A few years ago, I had coffee with Nick Langeveld, who left Nielsen to run business development for an interesting company called Affectiva. He was telling me how the company, an MIT labs spin-off, was going to make measurement in a new direction by measuring people’s facial expressions.
Like Intel, who is going to start shipping set top boxes that know who is watching television, Affectiva is using the ability to watch consumers through their webcams as they consume video, and measure the emotions in real-time.
Now, marketers could see the exact moment when they captured surprise, delight, or revulsion in a consumer—and scale that effort to anyone with a webcam, who opted into their panel. This sounded great, but I wondered if and when large marketers would adopt such technology.
When it comes to digital publishing sales, it seems like many publishers are questioning whether the product they have — the standard banner ad — is what they should be selling.
Last month I wrote that 2013 would be the year of “premium programmatic,” where LUMA map companies who make their living in real time bidding turn towards the guaranteed space, where 80% of digital marketing dollars are being spent.
My recent experience at Digiday Exchange Summit convinced me that this meme continues — with an important distinction: “Premium programmatic” is not about bidding on quality inventory through exchanges. Rather, it's about using technology to enable premium guaranteed buys at scale.
Last year, I wrote that the digital agency was dead. I was mostly talking about how platform technology was going to knock a lot of digital media agencies out of business. In a world where over five trillion banner impressions are available every month, I argued it was simply too much for humans to navigate through the choices and wring branding effect and performance out of campaigns.
Well, digital media agencies are still around—but they continue to lose share to platforms as the amount of programmatically bought media increases. With RTB-based spending estimated to rise at an annualized rate of nearly 60% a year, according to market intelligence firm IDC, we could see as much as $14 billion in spending by 2016, or 27% of total display spending. Looks like the machines are slowly taking over.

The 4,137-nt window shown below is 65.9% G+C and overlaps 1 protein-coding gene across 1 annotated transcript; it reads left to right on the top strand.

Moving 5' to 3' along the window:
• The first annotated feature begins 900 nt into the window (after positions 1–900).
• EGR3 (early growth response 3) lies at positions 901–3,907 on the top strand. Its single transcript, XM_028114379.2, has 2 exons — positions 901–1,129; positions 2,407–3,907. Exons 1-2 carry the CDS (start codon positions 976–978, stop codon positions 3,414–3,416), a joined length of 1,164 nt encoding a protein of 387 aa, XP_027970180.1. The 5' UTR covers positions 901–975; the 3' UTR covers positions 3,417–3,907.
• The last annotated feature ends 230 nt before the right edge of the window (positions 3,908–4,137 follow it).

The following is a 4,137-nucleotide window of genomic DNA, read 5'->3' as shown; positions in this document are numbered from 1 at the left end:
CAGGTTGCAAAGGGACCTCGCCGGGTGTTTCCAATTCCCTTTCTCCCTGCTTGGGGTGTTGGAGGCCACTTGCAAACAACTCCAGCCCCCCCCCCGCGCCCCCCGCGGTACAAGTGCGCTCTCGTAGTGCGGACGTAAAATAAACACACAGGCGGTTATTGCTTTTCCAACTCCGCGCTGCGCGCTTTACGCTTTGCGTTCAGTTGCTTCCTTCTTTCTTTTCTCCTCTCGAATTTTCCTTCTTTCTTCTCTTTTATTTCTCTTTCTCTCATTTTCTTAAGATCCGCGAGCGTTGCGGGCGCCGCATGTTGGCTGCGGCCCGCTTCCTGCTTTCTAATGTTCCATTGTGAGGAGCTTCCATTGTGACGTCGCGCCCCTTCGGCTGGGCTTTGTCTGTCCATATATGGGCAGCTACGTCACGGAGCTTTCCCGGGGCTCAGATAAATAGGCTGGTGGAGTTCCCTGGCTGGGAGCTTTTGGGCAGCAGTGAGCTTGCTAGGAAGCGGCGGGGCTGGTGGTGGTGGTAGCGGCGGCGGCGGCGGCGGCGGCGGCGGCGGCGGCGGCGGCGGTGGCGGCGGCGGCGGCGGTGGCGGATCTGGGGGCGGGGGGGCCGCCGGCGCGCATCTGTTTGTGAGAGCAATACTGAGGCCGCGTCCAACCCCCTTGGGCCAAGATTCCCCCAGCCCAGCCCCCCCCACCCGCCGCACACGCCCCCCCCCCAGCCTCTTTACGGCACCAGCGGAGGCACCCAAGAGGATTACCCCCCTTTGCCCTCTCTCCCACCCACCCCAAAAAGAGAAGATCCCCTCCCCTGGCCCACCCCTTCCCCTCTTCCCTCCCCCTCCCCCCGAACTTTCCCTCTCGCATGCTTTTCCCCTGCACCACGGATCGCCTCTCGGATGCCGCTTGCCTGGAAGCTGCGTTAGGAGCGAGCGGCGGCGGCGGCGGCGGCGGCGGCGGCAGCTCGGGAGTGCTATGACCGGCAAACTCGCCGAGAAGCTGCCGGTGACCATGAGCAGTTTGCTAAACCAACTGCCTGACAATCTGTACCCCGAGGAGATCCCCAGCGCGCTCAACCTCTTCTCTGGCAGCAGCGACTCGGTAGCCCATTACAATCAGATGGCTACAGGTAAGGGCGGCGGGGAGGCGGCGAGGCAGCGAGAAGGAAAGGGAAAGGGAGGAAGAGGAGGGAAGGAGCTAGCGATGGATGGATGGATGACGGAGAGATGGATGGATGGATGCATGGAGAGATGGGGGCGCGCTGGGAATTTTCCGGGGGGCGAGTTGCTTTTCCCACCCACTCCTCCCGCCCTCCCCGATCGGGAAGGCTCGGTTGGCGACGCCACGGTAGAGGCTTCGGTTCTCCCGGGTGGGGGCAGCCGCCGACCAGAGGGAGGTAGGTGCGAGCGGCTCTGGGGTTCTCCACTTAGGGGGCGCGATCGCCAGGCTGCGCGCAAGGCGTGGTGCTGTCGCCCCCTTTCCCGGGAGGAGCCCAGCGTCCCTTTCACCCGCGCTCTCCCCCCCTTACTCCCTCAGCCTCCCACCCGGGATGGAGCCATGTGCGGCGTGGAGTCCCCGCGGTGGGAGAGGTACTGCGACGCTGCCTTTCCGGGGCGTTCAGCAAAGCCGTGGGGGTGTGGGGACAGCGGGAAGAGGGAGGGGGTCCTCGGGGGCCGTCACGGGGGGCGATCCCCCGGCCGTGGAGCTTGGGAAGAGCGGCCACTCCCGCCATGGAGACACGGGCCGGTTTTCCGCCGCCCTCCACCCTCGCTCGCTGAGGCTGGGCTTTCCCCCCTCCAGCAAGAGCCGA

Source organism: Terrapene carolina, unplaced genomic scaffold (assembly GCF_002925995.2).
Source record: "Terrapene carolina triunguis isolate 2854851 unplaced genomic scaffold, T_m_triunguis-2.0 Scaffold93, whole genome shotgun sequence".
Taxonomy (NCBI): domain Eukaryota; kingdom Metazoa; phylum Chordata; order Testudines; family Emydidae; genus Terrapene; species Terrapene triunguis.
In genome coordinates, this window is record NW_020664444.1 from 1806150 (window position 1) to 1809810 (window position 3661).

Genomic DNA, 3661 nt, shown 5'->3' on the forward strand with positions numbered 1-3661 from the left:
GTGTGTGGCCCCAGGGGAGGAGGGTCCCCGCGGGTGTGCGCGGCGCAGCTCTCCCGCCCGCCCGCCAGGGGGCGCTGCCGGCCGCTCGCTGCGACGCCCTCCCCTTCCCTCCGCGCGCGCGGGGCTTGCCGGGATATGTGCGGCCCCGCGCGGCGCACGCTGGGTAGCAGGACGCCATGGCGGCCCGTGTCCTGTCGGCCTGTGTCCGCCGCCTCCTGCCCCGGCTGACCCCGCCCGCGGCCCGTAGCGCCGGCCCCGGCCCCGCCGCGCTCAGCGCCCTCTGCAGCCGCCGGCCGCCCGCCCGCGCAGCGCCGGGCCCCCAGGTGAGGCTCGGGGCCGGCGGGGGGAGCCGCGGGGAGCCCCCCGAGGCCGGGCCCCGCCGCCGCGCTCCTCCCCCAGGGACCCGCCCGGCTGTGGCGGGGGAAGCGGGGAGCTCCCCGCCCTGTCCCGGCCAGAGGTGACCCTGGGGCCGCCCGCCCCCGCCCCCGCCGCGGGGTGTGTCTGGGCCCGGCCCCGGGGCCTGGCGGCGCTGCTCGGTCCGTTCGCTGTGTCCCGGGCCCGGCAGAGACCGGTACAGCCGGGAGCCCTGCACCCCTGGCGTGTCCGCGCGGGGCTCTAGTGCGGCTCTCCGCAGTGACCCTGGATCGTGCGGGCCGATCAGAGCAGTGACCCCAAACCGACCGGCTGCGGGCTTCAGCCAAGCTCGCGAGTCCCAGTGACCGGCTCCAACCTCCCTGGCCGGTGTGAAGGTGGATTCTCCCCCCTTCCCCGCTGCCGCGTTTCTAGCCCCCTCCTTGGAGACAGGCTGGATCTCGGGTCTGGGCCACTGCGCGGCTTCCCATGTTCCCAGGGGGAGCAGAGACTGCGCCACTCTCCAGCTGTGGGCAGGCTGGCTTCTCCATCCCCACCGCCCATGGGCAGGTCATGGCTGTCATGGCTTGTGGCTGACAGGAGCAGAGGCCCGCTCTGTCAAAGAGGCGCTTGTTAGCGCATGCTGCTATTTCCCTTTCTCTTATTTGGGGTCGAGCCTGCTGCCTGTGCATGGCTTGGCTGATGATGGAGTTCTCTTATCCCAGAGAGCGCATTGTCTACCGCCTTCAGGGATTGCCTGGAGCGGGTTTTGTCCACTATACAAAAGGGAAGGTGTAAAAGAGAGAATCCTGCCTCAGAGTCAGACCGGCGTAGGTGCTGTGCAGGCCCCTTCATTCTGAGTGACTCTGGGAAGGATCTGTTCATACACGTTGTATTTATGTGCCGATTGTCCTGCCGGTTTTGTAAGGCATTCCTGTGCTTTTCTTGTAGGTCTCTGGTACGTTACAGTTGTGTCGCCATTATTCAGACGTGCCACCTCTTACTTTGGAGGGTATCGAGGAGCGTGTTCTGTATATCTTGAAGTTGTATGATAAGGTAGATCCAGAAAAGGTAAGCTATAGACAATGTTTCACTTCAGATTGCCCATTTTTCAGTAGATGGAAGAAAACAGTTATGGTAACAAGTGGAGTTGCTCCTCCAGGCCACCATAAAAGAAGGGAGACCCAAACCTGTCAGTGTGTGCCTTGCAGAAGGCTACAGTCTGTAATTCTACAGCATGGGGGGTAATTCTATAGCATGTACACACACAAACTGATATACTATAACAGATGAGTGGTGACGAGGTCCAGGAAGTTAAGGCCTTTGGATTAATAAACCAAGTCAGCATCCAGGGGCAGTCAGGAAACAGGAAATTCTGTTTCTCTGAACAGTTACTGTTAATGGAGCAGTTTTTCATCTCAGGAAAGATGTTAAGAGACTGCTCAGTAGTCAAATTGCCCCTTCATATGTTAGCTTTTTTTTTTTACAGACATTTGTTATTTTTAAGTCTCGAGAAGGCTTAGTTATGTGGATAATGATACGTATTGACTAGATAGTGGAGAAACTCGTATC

Data is everywhere. As the cost of storing and collecting data decreases, more of it becomes available to marketers looking to optimize the way they acquire new customers and activate existing ones.
In the right hands, data can be the key to understanding audiences, developing the right marketing messages, optimizing campaigns, and creating long-term customers. In the wrong hands, data can contribute to distraction, poor decision-making, and customer alienation.
Over the past several weeks, I asked over thirty of the world’s leading digital data practitioners what marketers should be thinking about when it comes to developing a data management strategy.
The result is the newly available Best Practices in Data Management report. A few big themes emerged from my research, which I thought I would share.
How can you make the most of the power of platform economics to drive success? Learn what to look for in a platform.
Last month, I wrote about my unfortunate experience with Facebook, which took it upon itself to broadcast my entire Spotify listening experience to the world, seemingly without my knowledge or permission.
This aggravated me to the point of proclaiming, quite publicly, that I was going to “commit Facebook suicide” and end my relationship with the social media behemoth. It turns out that is easier said than done.
data segmentation, and new buying methodologies have made a dinosaur out of the
traditional agency request-for-proposal.
A programmatic approach to budget
allocation and audience discovery is coming soon that will forever transform
the RFP from a static document to an effective attribute matching engine that
can effectively connect the demand and supply sides in media.
Here are the three reasons most of the companies within Terence Kawaja's display advertising landscape map will fail, and the three types of companies that will win big.
Three fundamental changes to the media business are threatening the current business model for digital media agencies.
These are: the ubiquity of platform technology, the shift back to premium placements as brand budgets return, and the coming threat from social media.
Getting RTB (real time bidding) right is the key to success for many of the companies in the digital media ecosystem.
This post explores the trends in real time bidding to look for over the next 18 months as systems provide more premium inventory; enable private exchange buying; move beyond display into other digital media types; and provide immediate buying opportunities.